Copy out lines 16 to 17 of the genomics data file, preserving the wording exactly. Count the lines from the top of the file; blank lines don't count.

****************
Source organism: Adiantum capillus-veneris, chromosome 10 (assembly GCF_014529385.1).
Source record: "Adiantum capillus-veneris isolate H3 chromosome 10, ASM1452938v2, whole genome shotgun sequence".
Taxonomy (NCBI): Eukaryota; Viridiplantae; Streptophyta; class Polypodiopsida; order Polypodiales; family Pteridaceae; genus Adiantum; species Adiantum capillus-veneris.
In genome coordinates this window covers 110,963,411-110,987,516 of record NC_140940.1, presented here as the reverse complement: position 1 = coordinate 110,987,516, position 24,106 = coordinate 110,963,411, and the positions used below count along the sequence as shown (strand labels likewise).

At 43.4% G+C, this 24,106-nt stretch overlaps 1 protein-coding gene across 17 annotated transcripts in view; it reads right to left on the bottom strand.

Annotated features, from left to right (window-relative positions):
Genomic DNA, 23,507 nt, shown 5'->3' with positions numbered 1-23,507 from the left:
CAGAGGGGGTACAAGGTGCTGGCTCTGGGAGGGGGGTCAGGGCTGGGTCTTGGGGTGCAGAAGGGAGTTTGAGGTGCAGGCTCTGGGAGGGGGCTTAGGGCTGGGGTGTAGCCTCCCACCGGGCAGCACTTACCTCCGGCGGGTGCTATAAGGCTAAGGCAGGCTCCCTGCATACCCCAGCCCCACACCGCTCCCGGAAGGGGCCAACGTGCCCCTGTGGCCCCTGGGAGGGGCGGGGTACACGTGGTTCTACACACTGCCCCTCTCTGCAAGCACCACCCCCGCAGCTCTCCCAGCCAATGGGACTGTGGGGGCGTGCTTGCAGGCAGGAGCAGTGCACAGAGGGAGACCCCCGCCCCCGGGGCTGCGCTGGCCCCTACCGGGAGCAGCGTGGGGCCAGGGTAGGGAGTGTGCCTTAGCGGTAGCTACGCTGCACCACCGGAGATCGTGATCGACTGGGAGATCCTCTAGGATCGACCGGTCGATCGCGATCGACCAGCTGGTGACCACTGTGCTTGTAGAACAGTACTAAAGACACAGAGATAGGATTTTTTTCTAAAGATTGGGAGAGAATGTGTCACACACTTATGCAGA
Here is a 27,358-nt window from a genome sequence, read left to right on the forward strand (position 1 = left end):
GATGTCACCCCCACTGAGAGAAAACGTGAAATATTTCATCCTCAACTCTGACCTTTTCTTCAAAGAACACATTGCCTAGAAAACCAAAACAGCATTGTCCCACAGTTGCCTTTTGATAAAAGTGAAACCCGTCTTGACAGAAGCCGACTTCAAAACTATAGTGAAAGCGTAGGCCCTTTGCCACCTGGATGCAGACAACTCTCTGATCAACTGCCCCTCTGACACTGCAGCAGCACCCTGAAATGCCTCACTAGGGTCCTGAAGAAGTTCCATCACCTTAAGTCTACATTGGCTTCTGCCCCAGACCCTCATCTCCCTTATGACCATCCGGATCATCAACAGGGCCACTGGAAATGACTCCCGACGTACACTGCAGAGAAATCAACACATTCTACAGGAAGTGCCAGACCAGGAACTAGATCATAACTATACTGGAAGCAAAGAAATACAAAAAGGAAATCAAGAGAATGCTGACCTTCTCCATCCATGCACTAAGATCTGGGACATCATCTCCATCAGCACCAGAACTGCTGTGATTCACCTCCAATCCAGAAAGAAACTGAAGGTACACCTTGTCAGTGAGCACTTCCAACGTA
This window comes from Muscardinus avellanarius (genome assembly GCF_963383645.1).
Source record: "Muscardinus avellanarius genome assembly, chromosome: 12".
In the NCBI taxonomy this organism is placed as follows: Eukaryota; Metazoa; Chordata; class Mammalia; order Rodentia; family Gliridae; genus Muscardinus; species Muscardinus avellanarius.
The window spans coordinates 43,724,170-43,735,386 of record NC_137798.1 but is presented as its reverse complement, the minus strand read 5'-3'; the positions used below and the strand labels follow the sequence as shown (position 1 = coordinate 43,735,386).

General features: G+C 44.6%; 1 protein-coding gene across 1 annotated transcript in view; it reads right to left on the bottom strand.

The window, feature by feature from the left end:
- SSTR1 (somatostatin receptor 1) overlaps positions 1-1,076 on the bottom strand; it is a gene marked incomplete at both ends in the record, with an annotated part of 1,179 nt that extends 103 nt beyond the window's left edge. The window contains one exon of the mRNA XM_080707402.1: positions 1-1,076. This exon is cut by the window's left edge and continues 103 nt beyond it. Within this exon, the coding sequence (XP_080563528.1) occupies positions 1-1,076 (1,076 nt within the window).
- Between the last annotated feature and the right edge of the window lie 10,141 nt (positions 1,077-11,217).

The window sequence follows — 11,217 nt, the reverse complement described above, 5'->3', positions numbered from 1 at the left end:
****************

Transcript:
The window, feature by feature from the left end:
- SSTR1 (somatostatin receptor 1) overlaps positions 1-1,076 on the bottom strand; it is a gene marked incomplete at both ends in the record, with an annotated part of 1,179 nt that extends 103 nt beyond the window's left edge. The window contains one exon of the mRNA XM_080707402.1: positions 1-1,076. This exon is cut by the window's left edge and continues 103 nt beyond it. Within this exon, the coding sequence (XP_080563528.1) occupies positions 1-1,076 (1,076 nt within the window).